Ms East says: "Parents who are worried that their child might have an allergic disorder should visit their family doctor in the first instance, where a full allergy-focused history should be taken along with tests to diagnose the condition if relevant."
An anaphylactic reaction is a rare but serious reaction that can occur in this type of food allergies. Signs of anaphylaxis may include breathing difficulties, dizziness, itchy skin or a raised red skin rash and swelling of lips, hands or feet.
Some tests are better than others
The guideline recommends two tests for diagnosing food allergies.
If a healthcare professional suspects that the child has IgE-mediated food allergy, then a skin prick test and/or a blood test should be used for diagnosis. This should be based on the results of an allergy-focussed clinical history.
A skin prick test involves putting a small drop of liquid that has a suspected food protein on the forearm. The skin is then pricked through the drop to see if a reaction occurs.
The doctor or practice nurse will decide which test to give based on the results of an allergy-focussed medical history, and on how safe and acceptable the test is to the child.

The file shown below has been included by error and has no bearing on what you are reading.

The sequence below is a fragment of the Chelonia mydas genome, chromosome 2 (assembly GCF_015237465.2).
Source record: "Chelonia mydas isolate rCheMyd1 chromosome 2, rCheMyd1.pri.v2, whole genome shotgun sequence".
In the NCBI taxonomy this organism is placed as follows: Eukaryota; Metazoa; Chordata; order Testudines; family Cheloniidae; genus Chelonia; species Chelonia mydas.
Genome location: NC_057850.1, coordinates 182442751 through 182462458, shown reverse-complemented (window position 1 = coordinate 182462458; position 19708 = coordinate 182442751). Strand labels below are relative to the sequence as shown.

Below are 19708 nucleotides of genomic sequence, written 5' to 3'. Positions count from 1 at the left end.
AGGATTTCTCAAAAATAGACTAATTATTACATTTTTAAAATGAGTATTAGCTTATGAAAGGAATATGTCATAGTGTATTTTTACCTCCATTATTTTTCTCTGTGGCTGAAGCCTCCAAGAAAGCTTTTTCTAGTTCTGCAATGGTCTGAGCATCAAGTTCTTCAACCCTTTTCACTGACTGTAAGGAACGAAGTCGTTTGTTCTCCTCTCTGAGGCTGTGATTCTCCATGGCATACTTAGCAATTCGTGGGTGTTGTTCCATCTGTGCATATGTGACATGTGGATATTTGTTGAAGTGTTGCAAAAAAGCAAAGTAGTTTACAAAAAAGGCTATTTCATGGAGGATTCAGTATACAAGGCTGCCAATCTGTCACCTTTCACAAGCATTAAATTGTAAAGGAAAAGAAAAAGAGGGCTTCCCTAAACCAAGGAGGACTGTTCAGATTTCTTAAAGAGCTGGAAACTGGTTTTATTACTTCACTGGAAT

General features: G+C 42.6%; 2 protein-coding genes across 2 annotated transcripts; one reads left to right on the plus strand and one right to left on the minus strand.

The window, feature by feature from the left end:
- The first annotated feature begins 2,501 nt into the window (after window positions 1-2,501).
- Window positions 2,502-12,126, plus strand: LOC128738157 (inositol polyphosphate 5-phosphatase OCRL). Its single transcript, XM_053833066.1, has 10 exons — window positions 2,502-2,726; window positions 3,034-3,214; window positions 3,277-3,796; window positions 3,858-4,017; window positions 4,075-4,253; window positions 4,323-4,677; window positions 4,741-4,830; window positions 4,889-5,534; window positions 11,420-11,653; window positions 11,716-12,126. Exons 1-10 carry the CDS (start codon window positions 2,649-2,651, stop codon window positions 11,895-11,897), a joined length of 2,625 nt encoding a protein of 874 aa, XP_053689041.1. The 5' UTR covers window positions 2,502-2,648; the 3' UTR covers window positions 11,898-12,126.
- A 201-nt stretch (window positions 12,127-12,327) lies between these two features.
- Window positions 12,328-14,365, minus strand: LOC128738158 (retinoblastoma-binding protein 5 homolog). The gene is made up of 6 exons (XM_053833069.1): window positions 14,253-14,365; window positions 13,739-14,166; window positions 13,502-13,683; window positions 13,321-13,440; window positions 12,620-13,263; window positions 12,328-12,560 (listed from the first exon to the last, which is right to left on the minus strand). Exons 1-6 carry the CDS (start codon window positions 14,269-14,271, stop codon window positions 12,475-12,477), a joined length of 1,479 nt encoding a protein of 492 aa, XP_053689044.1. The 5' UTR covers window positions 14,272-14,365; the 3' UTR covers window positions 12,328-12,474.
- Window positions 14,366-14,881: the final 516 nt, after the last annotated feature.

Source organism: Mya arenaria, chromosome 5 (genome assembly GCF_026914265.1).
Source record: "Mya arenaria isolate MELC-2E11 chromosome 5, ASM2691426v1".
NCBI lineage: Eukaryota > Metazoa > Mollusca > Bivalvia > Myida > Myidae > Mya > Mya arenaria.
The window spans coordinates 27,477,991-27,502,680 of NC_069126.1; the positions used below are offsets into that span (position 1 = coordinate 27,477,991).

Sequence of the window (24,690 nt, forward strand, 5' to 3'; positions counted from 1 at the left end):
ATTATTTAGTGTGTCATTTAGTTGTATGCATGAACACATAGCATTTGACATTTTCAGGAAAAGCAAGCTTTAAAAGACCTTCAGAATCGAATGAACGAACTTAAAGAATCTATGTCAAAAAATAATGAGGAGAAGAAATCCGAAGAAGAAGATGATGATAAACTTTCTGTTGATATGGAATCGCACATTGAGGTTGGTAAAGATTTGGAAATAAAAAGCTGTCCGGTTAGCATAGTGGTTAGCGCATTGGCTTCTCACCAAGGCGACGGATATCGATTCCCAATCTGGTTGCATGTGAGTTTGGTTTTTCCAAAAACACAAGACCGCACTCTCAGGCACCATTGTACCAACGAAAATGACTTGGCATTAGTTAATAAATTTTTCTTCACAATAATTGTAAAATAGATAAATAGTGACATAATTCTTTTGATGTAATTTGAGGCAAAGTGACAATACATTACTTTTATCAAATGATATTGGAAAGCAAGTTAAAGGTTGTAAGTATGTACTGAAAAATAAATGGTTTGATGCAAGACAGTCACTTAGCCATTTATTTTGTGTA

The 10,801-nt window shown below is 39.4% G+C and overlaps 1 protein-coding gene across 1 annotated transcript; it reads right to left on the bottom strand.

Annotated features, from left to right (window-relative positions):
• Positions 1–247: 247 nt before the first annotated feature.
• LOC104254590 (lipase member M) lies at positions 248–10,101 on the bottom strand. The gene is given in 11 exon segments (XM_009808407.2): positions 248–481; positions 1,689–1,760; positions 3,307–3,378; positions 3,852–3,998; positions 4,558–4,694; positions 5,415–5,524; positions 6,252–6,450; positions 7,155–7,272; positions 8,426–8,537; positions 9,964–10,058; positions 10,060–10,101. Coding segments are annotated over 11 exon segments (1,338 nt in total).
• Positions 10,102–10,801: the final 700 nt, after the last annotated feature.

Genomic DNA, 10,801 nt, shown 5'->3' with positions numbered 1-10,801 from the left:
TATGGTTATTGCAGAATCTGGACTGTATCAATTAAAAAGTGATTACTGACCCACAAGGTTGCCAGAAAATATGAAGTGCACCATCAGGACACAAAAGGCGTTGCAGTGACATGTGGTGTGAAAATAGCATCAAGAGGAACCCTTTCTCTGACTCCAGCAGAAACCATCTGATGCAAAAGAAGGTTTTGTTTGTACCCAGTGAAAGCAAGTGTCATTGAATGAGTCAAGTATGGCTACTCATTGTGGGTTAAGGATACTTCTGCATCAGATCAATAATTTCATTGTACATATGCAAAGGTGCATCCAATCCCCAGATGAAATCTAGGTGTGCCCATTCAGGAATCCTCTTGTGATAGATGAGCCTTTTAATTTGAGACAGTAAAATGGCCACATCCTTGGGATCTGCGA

Ms East says: "According to the NICE guidelines, the family doctor should take a full clinical history before proceeding with taking a test.
"It's not just a case of taking a test for an allergy once there are some symptoms.
"A family doctor can carry out a blood test. This is a simple test where blood is sent away for testing at a local lab. The results will be returned to the doctor for discussion at a follow-up appointment.
"Skin prick testing is more likely to be carried out in a hospital setting.
"However, both tests recommended by the NICE guidelines are equally efficacious."
The guideline also advises against using alternative tests for food allergies, such as hair analysis, applied kinesiology, vega tests and serum-specific IgG antibody tests.
Some of these tests are commercially available and have risen in popularity in recent years.
Ms East agrees with NICE's recommendations which state that healthcare professionals should not offer these tests, as there is no evidence that they can reliably diagnose food allergy.
She says: "People should avoid alternative tests, as the skin prick test and the blood test recommended in the NICE guideline are the only ones proven to be effective.
"Alternative tests do not work, and some even advise you to avoid certain kinds of food unnecessarily."
20 September 2011